Overlooked: When Women Are Passed Over for Leadership
In a recent article for the Harvard Business Review, Tomas Chamorro-Premuzic, CEO of Hogan Assessment Systems and professor of business psychology, looks beyond the familiar theories for why there are not more women in management positions (e.g., lack of capability, lack of interest, and the ubiquitous glass ceiling) in hopes of finding something more essential. His conclusion is as brave as it is honest:
We commonly misinterpret displays of confidence as a sign of competence, we are fooled into believing that men are better leaders than women. … The only advantage that men have over women is the fact that manifestations of hubris—often masked as charisma or charm—are commonly mistaken for leadership potential, and that these occur much more frequently in men than in women.
Sadly, this phenomenon is not limited to the business world. Consider these two church scenarios:
Scenario #1. Mike* was a brilliant seminarian who charmed his leaders and parishioners with his engaging, self-effacing sermons. As the years went by, those who worked closely with him began to see him from a different, less favorable vantage point. He refused to be challenged, dismissed alternative points of view, and lacked empathy. Despite these realities, he was celebrated and promoted within his denomination. Less than ten years after becoming a pastor, Mike had a crisis of faith, admitted that he no longer felt called to pastor, and moved on.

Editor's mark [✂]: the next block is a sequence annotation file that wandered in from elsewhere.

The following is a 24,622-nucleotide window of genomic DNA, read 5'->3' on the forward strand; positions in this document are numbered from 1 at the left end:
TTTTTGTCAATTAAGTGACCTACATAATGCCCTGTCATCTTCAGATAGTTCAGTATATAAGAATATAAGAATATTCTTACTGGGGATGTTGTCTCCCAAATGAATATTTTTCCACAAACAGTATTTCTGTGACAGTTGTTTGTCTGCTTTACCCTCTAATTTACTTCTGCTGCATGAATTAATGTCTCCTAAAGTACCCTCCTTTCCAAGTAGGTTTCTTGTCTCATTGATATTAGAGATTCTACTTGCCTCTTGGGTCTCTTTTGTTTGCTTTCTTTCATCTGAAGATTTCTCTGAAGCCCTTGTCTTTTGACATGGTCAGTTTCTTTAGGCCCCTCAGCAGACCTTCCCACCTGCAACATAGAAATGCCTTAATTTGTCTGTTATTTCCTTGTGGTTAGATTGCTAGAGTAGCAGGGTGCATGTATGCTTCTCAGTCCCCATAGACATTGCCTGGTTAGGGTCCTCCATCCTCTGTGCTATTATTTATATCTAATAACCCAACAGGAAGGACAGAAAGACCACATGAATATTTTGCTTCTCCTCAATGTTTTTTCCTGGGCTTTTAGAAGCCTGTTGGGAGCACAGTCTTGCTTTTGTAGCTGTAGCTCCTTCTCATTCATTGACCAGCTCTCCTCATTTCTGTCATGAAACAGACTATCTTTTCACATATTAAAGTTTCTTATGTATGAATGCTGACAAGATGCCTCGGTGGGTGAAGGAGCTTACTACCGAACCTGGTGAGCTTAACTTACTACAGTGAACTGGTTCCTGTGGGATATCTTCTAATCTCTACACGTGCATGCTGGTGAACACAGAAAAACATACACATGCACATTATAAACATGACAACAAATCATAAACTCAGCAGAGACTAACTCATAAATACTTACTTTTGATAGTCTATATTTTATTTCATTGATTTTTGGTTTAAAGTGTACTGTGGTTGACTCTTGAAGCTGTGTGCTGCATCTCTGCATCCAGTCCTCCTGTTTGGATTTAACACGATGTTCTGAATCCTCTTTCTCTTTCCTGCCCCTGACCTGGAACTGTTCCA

Scenario #2. When a large, Midwestern church felt ready to hire a full-time worship leader, they embarked on a year-long search. They curiously overlooked Jennifer* who had faithfully served on the church’s worship team and displayed both maturity and gifting. Instead, they offered the job to Steve*—a hip, dynamic singer who dazzled everyone with his musical skills. It didn’t take long, however, for his relational limitations to overshadow his musical abilities. Stories soon began to surface about his rude treatment of volunteers and a general unwillingness to collaborate. He left before his one-year anniversary, stating that God was now directing him back home.
Not only did these men blame God rather than take responsibility for their incompetence, they also confirm Chamorro-Premuzic’s theory. My guess is most of us could provide similar examples of men in church settings who have been offered positions of leadership and promoted over more mature, qualified, women. Why is this? The author explains,
The same psychological characteristics that enable male managers to rise to the top of the corporate or political ladder are actually responsible for their downfall. In other words, what it takes to get the job is not just different from, but also the reverse of, what it takes to do the job well.
This was true for both Mike and Steve.
Broken Forms of Leadership
Chamorro-Premuzic’s article does not discredit or dishonor men, but rather focuses specifically on incompetence and discriminatory management practices. It also notes that women tend to have higher emotional IQ, more humility, and more interest in working as a team than men in management.